Abstract: The proportion of elderly individuals in the population is increasing in most industrial countries. This demographic change increases the need of more people who work until an older age to maintain the welfare in the states. However, it is not clear if older employees are interested to in generally extend the working life to an older age. It is also not stated if managers in organizations are interested of extending their older employees working life. The overall aim of this study was to examine older employees own experience of their work situation and ageing at work. The aim was also to investigate their managers’ attitude to them as older employees. The investigation was conducted by focusing group interviews with employees aged 55 - 63 years, and with their mangers aged 40 - 63 years. The findings stated that the older employees’ consideration for an extend working life seemed to be based on their health and health problems in relation to their work situation; their personal economy; their managers attitude to them as elderly and the possibility to social inclusion at work; and their possibilities for self-crediting activities at work despite their age. The managers seem to have a positive attitude to some of the older employees’ experience knowledge, if that was in the same direction as their own interest. Otherwise the mangers saw the older employees as problem and obsoleted. The managers were also negative to older employees who got health problems which effect the work production negatively. The older workers in this study described managers’ importance to if they want to work in an extended working life. However, the managers seem not to understand their own importance in this and were not interested to keep all elderly in an extended working life.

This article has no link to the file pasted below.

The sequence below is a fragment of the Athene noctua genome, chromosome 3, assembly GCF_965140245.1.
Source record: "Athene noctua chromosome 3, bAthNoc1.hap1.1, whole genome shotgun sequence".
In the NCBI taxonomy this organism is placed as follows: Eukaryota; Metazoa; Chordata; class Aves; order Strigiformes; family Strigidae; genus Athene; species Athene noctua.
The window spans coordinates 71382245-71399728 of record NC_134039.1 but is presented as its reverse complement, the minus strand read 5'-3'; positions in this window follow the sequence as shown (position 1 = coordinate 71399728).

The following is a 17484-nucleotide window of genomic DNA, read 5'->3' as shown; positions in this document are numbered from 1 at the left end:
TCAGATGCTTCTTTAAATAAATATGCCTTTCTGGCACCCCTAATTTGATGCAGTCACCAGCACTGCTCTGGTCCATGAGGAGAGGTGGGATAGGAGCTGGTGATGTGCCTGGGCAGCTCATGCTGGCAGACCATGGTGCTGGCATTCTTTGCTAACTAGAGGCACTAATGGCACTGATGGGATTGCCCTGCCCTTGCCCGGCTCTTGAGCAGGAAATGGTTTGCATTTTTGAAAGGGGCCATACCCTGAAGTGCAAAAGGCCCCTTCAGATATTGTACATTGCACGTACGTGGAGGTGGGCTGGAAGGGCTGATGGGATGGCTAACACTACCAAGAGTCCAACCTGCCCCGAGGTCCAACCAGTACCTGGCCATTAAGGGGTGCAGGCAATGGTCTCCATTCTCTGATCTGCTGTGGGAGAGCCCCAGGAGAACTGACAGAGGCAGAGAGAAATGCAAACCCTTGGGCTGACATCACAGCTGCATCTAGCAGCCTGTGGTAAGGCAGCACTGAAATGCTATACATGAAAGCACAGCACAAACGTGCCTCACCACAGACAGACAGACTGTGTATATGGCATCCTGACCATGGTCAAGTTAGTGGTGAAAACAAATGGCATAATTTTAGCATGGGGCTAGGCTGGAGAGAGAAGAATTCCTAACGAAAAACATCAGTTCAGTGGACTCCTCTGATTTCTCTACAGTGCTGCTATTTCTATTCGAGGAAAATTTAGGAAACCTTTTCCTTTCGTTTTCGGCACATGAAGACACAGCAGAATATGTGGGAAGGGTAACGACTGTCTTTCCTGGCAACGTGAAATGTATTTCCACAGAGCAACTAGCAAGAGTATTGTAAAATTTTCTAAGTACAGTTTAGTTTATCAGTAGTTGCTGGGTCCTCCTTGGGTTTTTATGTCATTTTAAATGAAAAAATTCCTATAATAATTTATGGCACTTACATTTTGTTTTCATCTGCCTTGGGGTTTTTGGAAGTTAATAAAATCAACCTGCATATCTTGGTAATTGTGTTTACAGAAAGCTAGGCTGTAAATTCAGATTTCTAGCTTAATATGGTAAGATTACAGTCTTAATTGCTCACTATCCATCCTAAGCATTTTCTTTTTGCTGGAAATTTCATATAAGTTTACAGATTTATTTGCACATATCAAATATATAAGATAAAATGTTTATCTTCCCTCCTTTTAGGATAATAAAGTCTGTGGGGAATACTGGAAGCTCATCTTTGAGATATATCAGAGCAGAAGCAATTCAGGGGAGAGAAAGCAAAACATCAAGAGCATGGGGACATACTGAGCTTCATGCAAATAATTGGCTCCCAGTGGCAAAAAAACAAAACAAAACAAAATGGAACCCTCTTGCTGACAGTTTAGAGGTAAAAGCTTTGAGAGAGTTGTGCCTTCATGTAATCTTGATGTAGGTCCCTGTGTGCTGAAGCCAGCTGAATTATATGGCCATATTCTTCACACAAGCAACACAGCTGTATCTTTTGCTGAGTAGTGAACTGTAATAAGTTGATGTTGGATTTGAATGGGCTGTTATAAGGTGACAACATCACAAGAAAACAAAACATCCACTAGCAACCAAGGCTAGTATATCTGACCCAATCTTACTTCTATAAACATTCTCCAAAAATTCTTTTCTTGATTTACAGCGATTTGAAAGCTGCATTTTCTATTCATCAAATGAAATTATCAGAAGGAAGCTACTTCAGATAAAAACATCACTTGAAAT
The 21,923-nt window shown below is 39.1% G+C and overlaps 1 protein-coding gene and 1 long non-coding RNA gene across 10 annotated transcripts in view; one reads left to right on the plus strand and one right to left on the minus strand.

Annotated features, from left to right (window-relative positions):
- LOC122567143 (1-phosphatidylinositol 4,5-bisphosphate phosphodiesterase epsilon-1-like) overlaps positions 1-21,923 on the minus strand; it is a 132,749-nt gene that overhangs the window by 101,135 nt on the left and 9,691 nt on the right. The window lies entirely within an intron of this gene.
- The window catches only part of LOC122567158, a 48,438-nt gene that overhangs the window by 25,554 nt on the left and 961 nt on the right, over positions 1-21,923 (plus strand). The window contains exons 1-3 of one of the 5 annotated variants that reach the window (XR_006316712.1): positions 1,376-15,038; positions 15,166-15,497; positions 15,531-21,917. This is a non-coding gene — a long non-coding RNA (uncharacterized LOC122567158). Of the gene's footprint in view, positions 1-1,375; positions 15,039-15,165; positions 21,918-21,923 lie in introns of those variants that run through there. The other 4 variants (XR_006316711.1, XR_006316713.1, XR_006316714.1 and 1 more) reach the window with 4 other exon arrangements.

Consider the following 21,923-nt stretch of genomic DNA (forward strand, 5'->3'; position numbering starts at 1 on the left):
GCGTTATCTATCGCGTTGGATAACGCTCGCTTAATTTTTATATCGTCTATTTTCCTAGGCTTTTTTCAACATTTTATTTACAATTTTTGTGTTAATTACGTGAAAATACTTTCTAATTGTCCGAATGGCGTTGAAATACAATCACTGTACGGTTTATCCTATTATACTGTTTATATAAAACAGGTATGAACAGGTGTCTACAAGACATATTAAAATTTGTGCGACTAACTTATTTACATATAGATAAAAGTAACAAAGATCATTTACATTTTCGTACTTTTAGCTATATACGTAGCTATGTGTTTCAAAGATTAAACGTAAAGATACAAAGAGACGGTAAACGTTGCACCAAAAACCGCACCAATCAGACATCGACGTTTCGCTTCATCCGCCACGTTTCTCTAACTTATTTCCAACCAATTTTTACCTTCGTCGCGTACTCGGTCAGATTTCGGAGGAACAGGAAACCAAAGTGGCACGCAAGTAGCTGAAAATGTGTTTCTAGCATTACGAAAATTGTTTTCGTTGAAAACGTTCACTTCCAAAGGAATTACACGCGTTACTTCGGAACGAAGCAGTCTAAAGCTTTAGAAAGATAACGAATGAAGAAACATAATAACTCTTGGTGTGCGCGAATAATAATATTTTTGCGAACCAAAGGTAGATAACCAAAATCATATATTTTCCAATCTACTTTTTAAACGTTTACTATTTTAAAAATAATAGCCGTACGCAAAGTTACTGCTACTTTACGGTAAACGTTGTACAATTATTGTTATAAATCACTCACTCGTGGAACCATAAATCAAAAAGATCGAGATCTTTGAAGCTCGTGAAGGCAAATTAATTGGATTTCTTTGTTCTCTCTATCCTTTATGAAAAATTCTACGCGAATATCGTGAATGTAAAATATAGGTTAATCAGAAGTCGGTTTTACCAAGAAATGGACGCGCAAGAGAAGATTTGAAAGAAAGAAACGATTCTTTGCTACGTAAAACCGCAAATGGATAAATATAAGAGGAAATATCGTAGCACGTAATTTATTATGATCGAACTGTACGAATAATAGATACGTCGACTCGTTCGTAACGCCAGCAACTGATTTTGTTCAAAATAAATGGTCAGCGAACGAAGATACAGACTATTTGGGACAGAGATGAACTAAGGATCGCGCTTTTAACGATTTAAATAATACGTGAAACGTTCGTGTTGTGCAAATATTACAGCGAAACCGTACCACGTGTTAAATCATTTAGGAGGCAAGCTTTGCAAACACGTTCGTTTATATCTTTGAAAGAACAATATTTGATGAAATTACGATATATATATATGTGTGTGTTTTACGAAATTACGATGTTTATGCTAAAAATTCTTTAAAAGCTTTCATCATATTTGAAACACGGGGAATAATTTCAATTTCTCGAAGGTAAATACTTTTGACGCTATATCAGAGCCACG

The Influence of Work Environmental and Motivation Factors on Seniors’ Attitudes to an Extended Working Life or to Retire. A Cross Sectional Study with Employees 55 - 74 Years of Age  [PDF]
Kerstin Nilsson
Open Journal of Social Sciences (JSS) , 2017, DOI: 10.4236/jss.2017.57003
Abstract: Aim: The aim of this study was to investigate difference between whether individuals think they can work, and want to work until 65 years or not. Methods: A cross/sectional study including survey of 1949 employees aged 55 - 74 years. Results: Working environments were the most significant differences between the groups associated to if the respondents think they can work beyond 65 years or not. Motivation factors were the most significant differences between the groups associated with if the respondents want to work beyond 65 years or not. Conclusions: A satisfying work environment is important to whether people think they can work or not. Nevertheless, whether people want to work is depending on whether the employees are satisfied with the factors that promote their motivation for work. If society wants more people to work until an upper age, it is important to improve both work environmental factors and motivation factors in their work situation.